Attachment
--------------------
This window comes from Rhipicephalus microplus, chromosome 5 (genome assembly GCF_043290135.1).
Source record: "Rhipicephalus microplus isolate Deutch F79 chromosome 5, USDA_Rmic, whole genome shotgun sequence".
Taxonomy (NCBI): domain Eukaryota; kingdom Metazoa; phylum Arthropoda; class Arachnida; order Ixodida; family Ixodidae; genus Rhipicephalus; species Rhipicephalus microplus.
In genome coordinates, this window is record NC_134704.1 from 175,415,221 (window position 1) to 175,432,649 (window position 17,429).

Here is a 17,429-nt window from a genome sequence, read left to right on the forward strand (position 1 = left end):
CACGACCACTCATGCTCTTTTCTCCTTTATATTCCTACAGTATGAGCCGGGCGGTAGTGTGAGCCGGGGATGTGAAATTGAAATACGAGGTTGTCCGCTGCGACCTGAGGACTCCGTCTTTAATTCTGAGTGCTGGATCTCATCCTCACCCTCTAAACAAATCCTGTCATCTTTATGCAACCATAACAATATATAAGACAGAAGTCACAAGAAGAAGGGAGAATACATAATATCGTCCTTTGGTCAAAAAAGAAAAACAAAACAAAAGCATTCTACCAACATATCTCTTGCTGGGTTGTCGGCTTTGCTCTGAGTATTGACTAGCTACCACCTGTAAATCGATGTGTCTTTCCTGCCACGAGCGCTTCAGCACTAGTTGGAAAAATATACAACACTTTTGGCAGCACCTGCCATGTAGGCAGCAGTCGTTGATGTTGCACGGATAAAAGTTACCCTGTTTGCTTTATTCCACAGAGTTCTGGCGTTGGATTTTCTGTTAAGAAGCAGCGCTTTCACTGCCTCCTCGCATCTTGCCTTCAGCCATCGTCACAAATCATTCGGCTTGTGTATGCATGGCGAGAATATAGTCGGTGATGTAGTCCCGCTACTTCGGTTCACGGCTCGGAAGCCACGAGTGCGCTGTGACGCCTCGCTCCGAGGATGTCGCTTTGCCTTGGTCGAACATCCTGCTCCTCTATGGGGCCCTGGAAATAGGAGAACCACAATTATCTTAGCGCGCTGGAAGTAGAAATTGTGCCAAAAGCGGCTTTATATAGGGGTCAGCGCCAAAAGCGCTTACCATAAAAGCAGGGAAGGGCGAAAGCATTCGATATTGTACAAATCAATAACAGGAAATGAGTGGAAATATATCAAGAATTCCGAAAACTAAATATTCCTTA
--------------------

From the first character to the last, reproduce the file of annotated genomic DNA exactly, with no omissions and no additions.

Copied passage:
This window comes from Rhipicephalus microplus, chromosome 5 (genome assembly GCF_043290135.1).
Source record: "Rhipicephalus microplus isolate Deutch F79 chromosome 5, USDA_Rmic, whole genome shotgun sequence".
Taxonomy (NCBI): domain Eukaryota; kingdom Metazoa; phylum Arthropoda; class Arachnida; order Ixodida; family Ixodidae; genus Rhipicephalus; species Rhipicephalus microplus.
In genome coordinates, this window is record NC_134704.1 from 175,415,221 (window position 1) to 175,432,649 (window position 17,429).

Here is a 17,429-nt window from a genome sequence, read left to right on the forward strand (position 1 = left end):
CACGACCACTCATGCTCTTTTCTCCTTTATATTCCTACAGTATGAGCCGGGCGGTAGTGTGAGCCGGGGATGTGAAATTGAAATACGAGGTTGTCCGCTGCGACCTGAGGACTCCGTCTTTAATTCTGAGTGCTGGATCTCATCCTCACCCTCTAAACAAATCCTGTCATCTTTATGCAACCATAACAATATATAAGACAGAAGTCACAAGAAGAAGGGAGAATACATAATATCGTCCTTTGGTCAAAAAAGAAAAACAAAACAAAAGCATTCTACCAACATATCTCTTGCTGGGTTGTCGGCTTTGCTCTGAGTATTGACTAGCTACCACCTGTAAATCGATGTGTCTTTCCTGCCACGAGCGCTTCAGCACTAGTTGGAAAAATATACAACACTTTTGGCAGCACCTGCCATGTAGGCAGCAGTCGTTGATGTTGCACGGATAAAAGTTACCCTGTTTGCTTTATTCCACAGAGTTCTGGCGTTGGATTTTCTGTTAAGAAGCAGCGCTTTCACTGCCTCCTCGCATCTTGCCTTCAGCCATCGTCACAAATCATTCGGCTTGTGTATGCATGGCGAGAATATAGTCGGTGATGTAGTCCCGCTACTTCGGTTCACGGCTCGGAAGCCACGAGTGCGCTGTGACGCCTCGCTCCGAGGATGTCGCTTTGCCTTGGTCGAACATCCTGCTCCTCTATGGGGCCCTGGAAATAGGAGAACCACAATTATCTTAGCGCGCTGGAAGTAGAAATTGTGCCAAAAGCGGCTTTATATAGGGGTCAGCGCCAAAAGCGCTTACCATAAAAGCAGGGAAGGGCGAAAGCATTCGATATTGTACAAATCAATAACAGGAAATGAGTGGAAATATATCAAGAATTCCGAAAACTAAATATTCCTTA